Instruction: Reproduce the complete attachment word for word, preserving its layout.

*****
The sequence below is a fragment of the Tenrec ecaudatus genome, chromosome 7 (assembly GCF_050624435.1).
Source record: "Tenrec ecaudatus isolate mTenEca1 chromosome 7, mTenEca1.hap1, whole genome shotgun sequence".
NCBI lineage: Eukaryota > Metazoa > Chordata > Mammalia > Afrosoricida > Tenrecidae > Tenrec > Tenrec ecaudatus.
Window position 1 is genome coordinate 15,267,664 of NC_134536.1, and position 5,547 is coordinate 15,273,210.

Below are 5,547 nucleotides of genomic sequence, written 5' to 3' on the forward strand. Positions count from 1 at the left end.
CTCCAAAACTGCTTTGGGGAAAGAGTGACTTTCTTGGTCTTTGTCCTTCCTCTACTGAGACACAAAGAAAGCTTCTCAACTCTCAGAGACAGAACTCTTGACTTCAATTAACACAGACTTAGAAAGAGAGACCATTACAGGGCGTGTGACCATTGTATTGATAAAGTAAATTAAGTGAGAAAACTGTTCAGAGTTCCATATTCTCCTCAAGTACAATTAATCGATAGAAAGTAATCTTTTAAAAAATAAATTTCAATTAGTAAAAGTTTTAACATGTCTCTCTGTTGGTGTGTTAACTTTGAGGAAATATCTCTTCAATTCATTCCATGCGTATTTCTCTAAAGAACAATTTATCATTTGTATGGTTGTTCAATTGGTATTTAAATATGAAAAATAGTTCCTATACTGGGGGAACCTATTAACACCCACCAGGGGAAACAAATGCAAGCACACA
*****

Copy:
The sequence below is a fragment of the Tenrec ecaudatus genome, chromosome 7 (assembly GCF_050624435.1).
Source record: "Tenrec ecaudatus isolate mTenEca1 chromosome 7, mTenEca1.hap1, whole genome shotgun sequence".
NCBI lineage: Eukaryota > Metazoa > Chordata > Mammalia > Afrosoricida > Tenrecidae > Tenrec > Tenrec ecaudatus.
Window position 1 is genome coordinate 15,267,664 of NC_134536.1, and position 5,547 is coordinate 15,273,210.

Below are 5,547 nucleotides of genomic sequence, written 5' to 3' on the forward strand. Positions count from 1 at the left end.
CTCCAAAACTGCTTTGGGGAAAGAGTGACTTTCTTGGTCTTTGTCCTTCCTCTACTGAGACACAAAGAAAGCTTCTCAACTCTCAGAGACAGAACTCTTGACTTCAATTAACACAGACTTAGAAAGAGAGACCATTACAGGGCGTGTGACCATTGTATTGATAAAGTAAATTAAGTGAGAAAACTGTTCAGAGTTCCATATTCTCCTCAAGTACAATTAATCGATAGAAAGTAATCTTTTAAAAAATAAATTTCAATTAGTAAAAGTTTTAACATGTCTCTCTGTTGGTGTGTTAACTTTGAGGAAATATCTCTTCAATTCATTCCATGCGTATTTCTCTAAAGAACAATTTATCATTTGTATGGTTGTTCAATTGGTATTTAAATATGAAAAATAGTTCCTATACTGGGGGAACCTATTAACACCCACCAGGGGAAACAAATGCAAGCACACA